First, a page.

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Monday, February 20, 2012

Syria conflict turning into a standoff between Russia, China, Iran vs. Washington, Brussels, Israel

Russia, China and Iran back Assad

(Reuters) --

Russia, China and Iran showed support for Bashar al-Assad, Syria’s president, on Monday, just days before an international meeting which is likely to put more pressure on him to step down amid an increasingly bloody uprising.

Mr Assad met a senior Russian politician in Damascus, who reiterated Moscow’s support for his reform programme and spoke out against any foreign intervention in the conflict, Russian and Syrian news agencies reported.

China accused western countries of stirring up civil war in Syria, and two Iranian warships docked at a Syrian naval base, underscoring rising international tensions over the near year-long crisis.

The ships, which docked at the port of Tartous on Saturday, were said to be providing training for Syrian naval forces, Iranian state TV reported.

With Iran already at odds with the US, Europe and Israel over its nuclear programme, the deployment was likely to add to western concerns that the Syria crisis could boil over into a regional conflict if it is not resolved soon.

Asked about the Iranian move at a briefing in Jerusalem, Dan Meridor, Israeli deputy prime minister, said Mr Assad was receiving generous support from Iran and the Hizbollah militant group, and that Russia and China had given him “a licence to kill”.

Meanwhile, Syria’s forces pressed on with their crackdown on the anti-Assad uprising, with opposition activists reporting five people killed in renewed shelling of an opposition-held district of Homs, and troops and militiamen blockading Hama. Both cities have been in the forefront of the revolt.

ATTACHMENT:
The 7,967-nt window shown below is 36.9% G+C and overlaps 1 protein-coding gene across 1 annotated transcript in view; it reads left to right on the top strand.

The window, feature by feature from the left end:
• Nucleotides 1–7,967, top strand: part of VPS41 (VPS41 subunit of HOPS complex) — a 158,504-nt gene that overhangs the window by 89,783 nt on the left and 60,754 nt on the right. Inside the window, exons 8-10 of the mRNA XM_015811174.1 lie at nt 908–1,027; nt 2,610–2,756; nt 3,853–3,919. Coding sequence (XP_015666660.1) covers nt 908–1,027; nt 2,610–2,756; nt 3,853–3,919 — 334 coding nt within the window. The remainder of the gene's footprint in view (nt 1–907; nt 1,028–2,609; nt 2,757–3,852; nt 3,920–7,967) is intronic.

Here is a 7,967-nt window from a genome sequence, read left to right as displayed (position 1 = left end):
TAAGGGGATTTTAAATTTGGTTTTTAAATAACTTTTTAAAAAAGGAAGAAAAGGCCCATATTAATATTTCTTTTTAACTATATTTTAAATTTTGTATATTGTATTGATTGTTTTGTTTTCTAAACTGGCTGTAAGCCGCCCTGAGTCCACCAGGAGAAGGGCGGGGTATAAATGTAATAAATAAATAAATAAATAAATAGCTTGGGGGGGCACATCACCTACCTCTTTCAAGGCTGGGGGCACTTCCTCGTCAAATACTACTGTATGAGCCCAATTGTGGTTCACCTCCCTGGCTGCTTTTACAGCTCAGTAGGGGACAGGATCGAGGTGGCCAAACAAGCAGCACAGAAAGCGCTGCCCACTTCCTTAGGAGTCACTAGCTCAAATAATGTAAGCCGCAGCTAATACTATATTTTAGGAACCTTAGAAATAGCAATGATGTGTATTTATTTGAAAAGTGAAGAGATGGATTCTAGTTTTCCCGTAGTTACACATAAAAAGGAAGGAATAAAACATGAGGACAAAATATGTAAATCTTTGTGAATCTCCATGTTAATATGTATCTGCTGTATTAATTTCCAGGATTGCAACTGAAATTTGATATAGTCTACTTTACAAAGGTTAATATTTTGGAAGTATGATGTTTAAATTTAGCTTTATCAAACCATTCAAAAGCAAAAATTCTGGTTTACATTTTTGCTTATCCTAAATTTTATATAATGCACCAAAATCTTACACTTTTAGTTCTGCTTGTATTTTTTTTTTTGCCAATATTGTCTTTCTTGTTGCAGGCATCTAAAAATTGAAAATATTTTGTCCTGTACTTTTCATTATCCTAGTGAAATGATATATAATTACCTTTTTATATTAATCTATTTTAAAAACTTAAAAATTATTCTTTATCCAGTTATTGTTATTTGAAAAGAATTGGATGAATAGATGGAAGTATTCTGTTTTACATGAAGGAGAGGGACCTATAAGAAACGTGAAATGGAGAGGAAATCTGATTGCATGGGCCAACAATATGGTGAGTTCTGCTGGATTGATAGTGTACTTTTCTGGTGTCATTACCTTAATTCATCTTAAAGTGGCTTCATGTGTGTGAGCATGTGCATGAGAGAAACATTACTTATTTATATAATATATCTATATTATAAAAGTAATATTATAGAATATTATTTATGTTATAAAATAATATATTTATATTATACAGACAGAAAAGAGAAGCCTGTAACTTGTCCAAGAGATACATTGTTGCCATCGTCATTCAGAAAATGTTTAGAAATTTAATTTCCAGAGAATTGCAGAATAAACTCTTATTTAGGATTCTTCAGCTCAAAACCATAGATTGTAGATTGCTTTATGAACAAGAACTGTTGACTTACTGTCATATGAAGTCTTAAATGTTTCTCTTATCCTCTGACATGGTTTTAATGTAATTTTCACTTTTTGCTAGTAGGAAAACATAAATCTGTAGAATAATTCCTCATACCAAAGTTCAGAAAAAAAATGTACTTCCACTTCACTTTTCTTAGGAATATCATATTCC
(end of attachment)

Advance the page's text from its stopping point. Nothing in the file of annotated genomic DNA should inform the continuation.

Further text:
The crisis is entering an important week, with western and Arab powers due to meet at a conference in Tunisia on Friday to press Mr Assad to give up power, while he forges ahead with plans for a referendum on Sunday for a new constitution.

The referendum, which would lead to multi-party elections within 90 days, is part of what Mr Assad describes as a reform programme to address demands for more democracy.

The west and Syrian opposition figures have dismissed the plan as a joke, saying it is impossible to have a valid election amid the continuing repression.

Alexei Pushkov, head of the international affairs committee of Russia’s lower house of parliament, met Mr Assad in Damascus on Monday and affirmed Russia’s support for the plan. Moscow is Syria’s main arms supplier.

Mr Pushkov also stressed the need “to continue working for a political solution to the crisis based on dialogue between all concerned parties, without foreign intervention”, Sana, the state news agency, said.

Mr Assad, who shows no inclination to relinquish power, told Mr Pushkov Syria was being targeted by armed terrorist groups supported by foreign elements aiming to destabilise the country.

China, which sent an envoy to Damascus this weekend, also backs Mr Assad’s plan for a political solution and has appealed to government and opposition alike to halt the violence.

China’s Communist party newspaper, the People’s Daily, took the west to task in a commentary, saying: “If western countries continue to fully support Syria’s opposition, then in the end a large-scale civil war will erupt and there will be no way to thus avoid the possibility of foreign armed intervention.”...MORE...LINK

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